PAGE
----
Bureaucracy intertwined with politics ruins public service delivery

Published On: September 10, 2016 03:45 PM NPT By: Narayan Prasad Ghimire

KATHMANDU, Sept 10:  "It's because of unstable governments that the development activities have failed to accelerate thereby severely affecting the country as a whole. We (bureaucracy) are compelled to work with three governments in a year. Furthermore, as civil servants are unnecessarily indulging in politics, public service delivery has become ineffective. However, we are bound to work". 

This was part of the speech given by Chief Secretary of Nepal government, Dr Somlal Subedi, during a programme organized by the former employees' service council in the capital city on Friday. The chief executive of Nepal's bureaucracy was making the opinion two days after the Civil Service Day was marked in a grand manner across the country. 

The statement says it all about the state of affairs of our civil service, which is a composition of 82,000 people occupying in different echelons. Also clear on his opinion is the instability of governance which has left the developments at the receiving end. 

It is now evident how horrendous effect the politics has in Nepali bureaucracy! In this connection, one can't remain without wonder- Is politics that marauding which leaves severe stings on national development? And who actually bring in the politics in bureaucracy thereby fomenting fragmentation, imbalance and favouritism? 

To this end, a retired government secretary, Shyam Mainali, who spent 34 years in civil service, observes, "Growing trade unionism invited and entertained politics in bureaucracy in Nepal which made the civil service so dysfunctional that it is very difficult to repair it." 

Nepal is a democracy; to be more precise, we are liberal democracy. It is common that the rights of collective bargaining has due space on the State bodies to make the system more effective, efficient and stronger. But the retired secretary argues, "Yes, the formation of trade unions for collective bargaining is a global demand. But the trade unions in Nepali civil service have fully deviated from their track. Rather than focusing on professional rights, the advocacy for employees' transfers, exerting undue pressure on ministry secretaries and acting as the agents/brokers of affiliated political parties, has been the daily activities of trade unions. Therefore, many are arguing Nepal's bureaucracy gradually becoming defunct." 

Of course, as argued by the former secretary, most of all big political parties have their wings as trade unions in the civil service. The leaders of such dozens of trade unions prevailing not only in ministry (there are more than 2 dozens of ministries) but also in all government departments, divisions and corporations are enjoying their monthly pay without having to work for it. As the trade union employees are of the levels up to section officers which occupy large human resources within the civil service, the daily works are badly hampered and public service delivery almost ruined. Moreover, the unnecessary demands made frequently by the trade unions for additional incentives has caused severe dent to the State coffers.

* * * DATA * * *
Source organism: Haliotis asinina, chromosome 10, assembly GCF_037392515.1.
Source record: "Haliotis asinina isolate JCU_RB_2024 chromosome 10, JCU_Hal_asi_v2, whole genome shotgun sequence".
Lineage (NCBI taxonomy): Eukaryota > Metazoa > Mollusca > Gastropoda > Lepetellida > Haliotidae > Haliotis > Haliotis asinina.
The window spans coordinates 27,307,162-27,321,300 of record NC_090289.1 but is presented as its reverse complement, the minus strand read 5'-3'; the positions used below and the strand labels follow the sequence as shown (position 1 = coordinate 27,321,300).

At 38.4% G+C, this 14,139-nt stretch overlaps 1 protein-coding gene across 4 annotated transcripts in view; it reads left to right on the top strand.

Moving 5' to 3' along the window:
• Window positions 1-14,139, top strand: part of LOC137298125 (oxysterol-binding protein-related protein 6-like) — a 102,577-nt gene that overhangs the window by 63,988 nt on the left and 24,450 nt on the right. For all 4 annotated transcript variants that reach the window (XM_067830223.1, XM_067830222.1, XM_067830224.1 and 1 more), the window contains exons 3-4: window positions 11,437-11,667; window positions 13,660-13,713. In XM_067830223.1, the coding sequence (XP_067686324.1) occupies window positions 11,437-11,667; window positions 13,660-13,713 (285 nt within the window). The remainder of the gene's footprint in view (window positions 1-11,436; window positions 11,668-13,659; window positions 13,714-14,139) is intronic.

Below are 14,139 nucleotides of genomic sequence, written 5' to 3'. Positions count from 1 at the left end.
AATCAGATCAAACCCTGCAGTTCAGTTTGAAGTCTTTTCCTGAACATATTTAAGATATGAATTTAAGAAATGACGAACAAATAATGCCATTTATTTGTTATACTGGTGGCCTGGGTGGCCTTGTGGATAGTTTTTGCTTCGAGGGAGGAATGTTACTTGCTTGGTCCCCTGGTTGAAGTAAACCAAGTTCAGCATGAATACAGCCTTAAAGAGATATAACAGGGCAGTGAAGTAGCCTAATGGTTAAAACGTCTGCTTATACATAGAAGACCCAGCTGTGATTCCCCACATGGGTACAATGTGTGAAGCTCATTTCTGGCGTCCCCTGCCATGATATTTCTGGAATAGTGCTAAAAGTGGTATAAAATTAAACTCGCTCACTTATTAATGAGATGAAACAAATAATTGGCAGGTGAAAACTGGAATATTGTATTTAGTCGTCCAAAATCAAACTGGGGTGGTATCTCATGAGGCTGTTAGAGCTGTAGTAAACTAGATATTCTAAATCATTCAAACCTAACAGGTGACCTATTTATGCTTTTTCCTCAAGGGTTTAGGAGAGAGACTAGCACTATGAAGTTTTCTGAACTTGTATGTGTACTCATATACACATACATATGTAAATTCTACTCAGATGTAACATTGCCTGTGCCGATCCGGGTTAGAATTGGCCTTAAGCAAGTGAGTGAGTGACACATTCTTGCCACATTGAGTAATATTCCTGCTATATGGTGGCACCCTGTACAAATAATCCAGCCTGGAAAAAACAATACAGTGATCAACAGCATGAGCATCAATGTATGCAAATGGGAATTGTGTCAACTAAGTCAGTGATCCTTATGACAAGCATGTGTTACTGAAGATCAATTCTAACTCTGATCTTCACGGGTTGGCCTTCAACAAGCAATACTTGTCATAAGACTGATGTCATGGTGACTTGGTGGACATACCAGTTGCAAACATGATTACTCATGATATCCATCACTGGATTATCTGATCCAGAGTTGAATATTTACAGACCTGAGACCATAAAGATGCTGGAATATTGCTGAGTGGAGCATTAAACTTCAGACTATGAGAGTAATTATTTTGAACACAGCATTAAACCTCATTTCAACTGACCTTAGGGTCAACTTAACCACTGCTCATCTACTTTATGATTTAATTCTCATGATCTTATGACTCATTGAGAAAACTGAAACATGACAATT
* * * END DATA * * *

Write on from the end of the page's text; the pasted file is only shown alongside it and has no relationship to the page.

When inquired whether there are/were any measures taken to curb political interference inside bureaucracy, former secretary Mr Mainali further worried, "The Good Governance (Management and Operation Act) 2008 brought with rigorous efforts had clearly defined the roles and responsibilities of the secretary (bureaucracy) and ministers (Prime Minister, Deputy Prime Minister and Minister) in a bid to reduce unnecessary political meddling on the bureaucracy. But it was violated mainly by the ministers." 

The root of institutional corruption lies here in the violation of the Good Governance Act by the political leaders as they become ministers. In Nepali context, becoming Minister does not mean it is the public post for one to serve the needs of the people, formulate policies and expedite developments, but taken as the opportunity to grip bureaucracy with party interest and foster trade unionism to secure cash and thereby votes for next elections. It is however a long aberrations in Nepali politics. 

Another disgusting argument our political parties have been making for long to escape the bitter reality is- they could not do best for the country and people, as they had to fight against autocratic Rana regime, party-less Panchayat system and against suppressive monarchy. They even do not fail to hastily blame bureaucracy behind the failures in the country. 

It is the most irresponsible on the part of politics to blame bureaucracy for the escape. The political parties indulged in the very messy politics that lead to series of the formation of unstable governments- all in the name of people's rights. How much is too much? It has been eighteen years that there is no local body election in the country, which has badly affected the bureaucracy to deliver public service. It is connected to the point the Chief Secretary complained. 

Conclusively, the country at present is shouldering historic responsibilities. It is in dire need of formulating dozens of new laws and amending the old ones to implement the constitution; holding elections in three levels within the stipulated timeframe, and expediting the reconstructions activities along with the relief to the earthquake survival. In order to accomplish such major national agenda, collaboration of political leaders, ministers and the bureaucracy is essential. But keeping political interests and making bureaucracy a tool to fix in power would be a grave mistake for political leaders. Therefore, both the political parties and bureaucracy must improve attitude, behaviour and culture for good governance that the country has been lacking for long. RSS 


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